We did end up having kids; Jack was born in December of 2007 and despite desperately wanting to look after him myself, our finances would not allow it.  It was so incredibly hard for me to go back to work (even though I was so lucky to have been able to go back to a part-time schedule), so when he turned 3 months old, I started entrusting his care to other people.  It was like I was dropping off a piece of my heart at day care every morning.  I just wanted to be with my baby!  

22 months later, Henry was born – and then the maths became easier.   I was going to be going to work just to pay for childcare.  Was a health plan worth leaving both my boys with other people? Nope! It was incredibly hard to reduce our finances further just so that I could stay at home, but we made it work.  I started looking for ways that I could make money from home, without having to leave the boys with someone else.  I decided to start my own business...
Since then, I have started 3 businesses and I loved each of them passionately.  My first business was teaching infant sign language, something that I was doing with both the boys anyway.  I think I loved setting up my business almost as much as running it!! I truly enjoyed learning about how to use social media, how to find venues, write newsletters, make alterations to the website, find customers, create marketing materials, and write lesson plans,  I spent time crafting and creating a studio in the basement of our house – and I met a bunch of wonderful babies and their parents.
Fast forward a few years and my kids were older and beginning their LEGO® obsession.  It was time for another change.  I had been looking into franchises since the year Jack was born – and in 2013 I found the perfect one! And, the perfect person to do the business with! 

My friend and I bought a Bricks 4 Kidz franchise and we enjoyed massive success. We taught after-school S.T.E.M. classes using LEGO® bricks at many of the Charlottesville area schools and we ran summer camps in conjunction with a local college and a prominent wellness company.  It was a very, very busy few years!

Despite loving the job, me more than her, the growth and demand of our programme actually made it too expensive and logistically challenging to run.   Both of us had young kids and we began to feel like we were spending more time on the business than with the little people that we were essentially doing this for.  It was a heartbreaking decision, but we decided to sell the franchise.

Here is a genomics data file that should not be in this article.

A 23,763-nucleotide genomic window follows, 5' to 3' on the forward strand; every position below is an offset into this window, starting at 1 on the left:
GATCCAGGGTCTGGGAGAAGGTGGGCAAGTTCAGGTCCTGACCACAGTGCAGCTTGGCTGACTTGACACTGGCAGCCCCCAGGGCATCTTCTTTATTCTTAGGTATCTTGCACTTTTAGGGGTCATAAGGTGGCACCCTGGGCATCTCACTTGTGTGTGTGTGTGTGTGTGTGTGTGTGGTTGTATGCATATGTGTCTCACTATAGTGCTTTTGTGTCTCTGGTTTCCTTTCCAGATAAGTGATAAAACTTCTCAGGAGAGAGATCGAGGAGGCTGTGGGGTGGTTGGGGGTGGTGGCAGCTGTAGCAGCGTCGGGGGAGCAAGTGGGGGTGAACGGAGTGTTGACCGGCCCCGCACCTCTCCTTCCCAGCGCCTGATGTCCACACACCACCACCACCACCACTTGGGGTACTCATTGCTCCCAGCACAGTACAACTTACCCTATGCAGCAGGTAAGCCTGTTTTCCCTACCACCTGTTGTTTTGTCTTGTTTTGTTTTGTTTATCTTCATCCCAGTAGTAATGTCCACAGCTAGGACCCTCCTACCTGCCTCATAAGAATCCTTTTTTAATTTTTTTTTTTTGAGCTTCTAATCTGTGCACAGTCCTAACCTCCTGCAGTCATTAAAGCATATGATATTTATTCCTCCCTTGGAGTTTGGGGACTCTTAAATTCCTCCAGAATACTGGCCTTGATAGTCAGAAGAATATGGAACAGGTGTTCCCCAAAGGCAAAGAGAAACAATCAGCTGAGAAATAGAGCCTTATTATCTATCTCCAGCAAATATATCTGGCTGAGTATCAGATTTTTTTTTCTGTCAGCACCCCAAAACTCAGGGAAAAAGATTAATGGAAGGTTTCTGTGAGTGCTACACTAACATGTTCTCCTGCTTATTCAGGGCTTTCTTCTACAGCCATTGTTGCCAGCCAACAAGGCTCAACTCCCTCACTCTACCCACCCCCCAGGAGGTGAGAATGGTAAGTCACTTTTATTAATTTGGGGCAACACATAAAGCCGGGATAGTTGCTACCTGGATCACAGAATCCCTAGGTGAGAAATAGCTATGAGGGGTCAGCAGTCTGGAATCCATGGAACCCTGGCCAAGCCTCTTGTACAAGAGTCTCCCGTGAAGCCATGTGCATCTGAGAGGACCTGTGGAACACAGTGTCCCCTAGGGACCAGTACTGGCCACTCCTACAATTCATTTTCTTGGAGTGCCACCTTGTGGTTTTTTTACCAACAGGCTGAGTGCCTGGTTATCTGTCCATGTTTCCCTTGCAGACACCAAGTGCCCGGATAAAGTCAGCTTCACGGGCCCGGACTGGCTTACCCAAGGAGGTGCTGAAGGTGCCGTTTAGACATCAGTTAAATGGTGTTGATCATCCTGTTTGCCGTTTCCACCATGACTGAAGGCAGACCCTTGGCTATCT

Once again, here I was – desperate to stay at home and be available for my kids and no real plan!  It was only a few months after selling B4K that we got the terrible cancer diagnosis.   Now it was time to panic! How on earth was I going to be able to contribute to the finances, to be available to go with my husband to his treatments, and to be home for the boys when they got back from school?  
I knew that there was no ‘real’ job out there that would facilitate all this.  Everyone kept telling me I should be a teacher because I am so good with kids – but how? Going back to school to get a teaching degree would take too long, and cost too much; working at a pre-school would never pay enough, and even if I were to get a teaching license that doesn’t mean that I could be home for my kids after school.  
 An office job? Also not likely to pay enough for what I was going to need in the future, and I would have to pay childcare, I wouldn’t have the flexibility to accompany him to the hospital, nor would I be home for the boys, and never would I have enough vacation days to go back to England to see my family.  AND – not forgetting that my dream was to be a stay at home Mum!!  This was becoming a true nightmare! 

Then, one day I learnt about Young Living.  I was already sold on essential oils, I had been using them for over 15 years; but I had no idea that you could have a Young Living business and make both passive and residual income and also leave a legacy for your kids!!  The more I learnt about Network Marketing, the more hopeful I began to feel about my future.  I wrote a blog post specifically talking about Young Living as an income opportunity.  
Young Living has a lot going for it as a company; first of all, it doesn't just produce oils.  They manufacture supplements, cleaning supplies, pet supplies, personal care products, make-up, cereal, chocolate, Ningxia Red, and also CBD.  The majority of these are consumables, which means that people need to reorder - this is a life-style company.  And healthier living is becoming a much more attractive market now that we are seeing so many chronic diseases; people are beginning to pay more attention to what they are putting in and on their bodies and we know that Young Living produces plant-based, toxin-free alternatives to many of the things we find ourselves buying from Target!  

My future went from pretty worrying to pretty exciting because I love my work!!